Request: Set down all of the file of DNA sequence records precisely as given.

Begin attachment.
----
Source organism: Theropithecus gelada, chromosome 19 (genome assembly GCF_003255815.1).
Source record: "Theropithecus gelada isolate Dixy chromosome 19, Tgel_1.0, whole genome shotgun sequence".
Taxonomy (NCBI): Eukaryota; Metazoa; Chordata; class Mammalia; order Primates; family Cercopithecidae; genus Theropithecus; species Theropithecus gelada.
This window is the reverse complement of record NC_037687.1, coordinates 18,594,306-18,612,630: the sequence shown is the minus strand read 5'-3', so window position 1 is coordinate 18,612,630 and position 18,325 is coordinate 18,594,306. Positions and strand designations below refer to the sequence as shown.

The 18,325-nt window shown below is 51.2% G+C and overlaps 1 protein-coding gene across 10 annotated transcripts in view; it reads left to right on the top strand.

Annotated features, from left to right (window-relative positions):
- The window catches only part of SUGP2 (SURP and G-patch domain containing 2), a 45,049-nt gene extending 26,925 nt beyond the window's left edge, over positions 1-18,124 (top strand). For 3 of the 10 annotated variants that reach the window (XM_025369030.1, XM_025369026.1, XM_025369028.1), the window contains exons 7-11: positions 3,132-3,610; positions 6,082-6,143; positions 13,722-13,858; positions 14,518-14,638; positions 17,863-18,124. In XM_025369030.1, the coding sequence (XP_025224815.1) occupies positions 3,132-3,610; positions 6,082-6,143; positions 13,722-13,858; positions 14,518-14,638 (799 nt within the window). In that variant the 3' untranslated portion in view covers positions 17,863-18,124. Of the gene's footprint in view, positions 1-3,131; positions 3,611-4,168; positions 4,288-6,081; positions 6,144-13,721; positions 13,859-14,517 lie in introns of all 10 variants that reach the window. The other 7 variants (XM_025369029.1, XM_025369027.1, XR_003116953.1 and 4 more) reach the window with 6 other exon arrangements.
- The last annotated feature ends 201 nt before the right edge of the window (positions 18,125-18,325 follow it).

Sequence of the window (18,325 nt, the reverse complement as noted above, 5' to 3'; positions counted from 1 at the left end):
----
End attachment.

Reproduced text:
Source organism: Theropithecus gelada, chromosome 19 (genome assembly GCF_003255815.1).
Source record: "Theropithecus gelada isolate Dixy chromosome 19, Tgel_1.0, whole genome shotgun sequence".
Taxonomy (NCBI): Eukaryota; Metazoa; Chordata; class Mammalia; order Primates; family Cercopithecidae; genus Theropithecus; species Theropithecus gelada.
This window is the reverse complement of record NC_037687.1, coordinates 18,594,306-18,612,630: the sequence shown is the minus strand read 5'-3', so window position 1 is coordinate 18,612,630 and position 18,325 is coordinate 18,594,306. Positions and strand designations below refer to the sequence as shown.

The 18,325-nt window shown below is 51.2% G+C and overlaps 1 protein-coding gene across 10 annotated transcripts in view; it reads left to right on the top strand.

Annotated features, from left to right (window-relative positions):
- The window catches only part of SUGP2 (SURP and G-patch domain containing 2), a 45,049-nt gene extending 26,925 nt beyond the window's left edge, over positions 1-18,124 (top strand). For 3 of the 10 annotated variants that reach the window (XM_025369030.1, XM_025369026.1, XM_025369028.1), the window contains exons 7-11: positions 3,132-3,610; positions 6,082-6,143; positions 13,722-13,858; positions 14,518-14,638; positions 17,863-18,124. In XM_025369030.1, the coding sequence (XP_025224815.1) occupies positions 3,132-3,610; positions 6,082-6,143; positions 13,722-13,858; positions 14,518-14,638 (799 nt within the window). In that variant the 3' untranslated portion in view covers positions 17,863-18,124. Of the gene's footprint in view, positions 1-3,131; positions 3,611-4,168; positions 4,288-6,081; positions 6,144-13,721; positions 13,859-14,517 lie in introns of all 10 variants that reach the window. The other 7 variants (XM_025369029.1, XM_025369027.1, XR_003116953.1 and 4 more) reach the window with 6 other exon arrangements.
- The last annotated feature ends 201 nt before the right edge of the window (positions 18,125-18,325 follow it).

Sequence of the window (18,325 nt, the reverse complement as noted above, 5' to 3'; positions counted from 1 at the left end):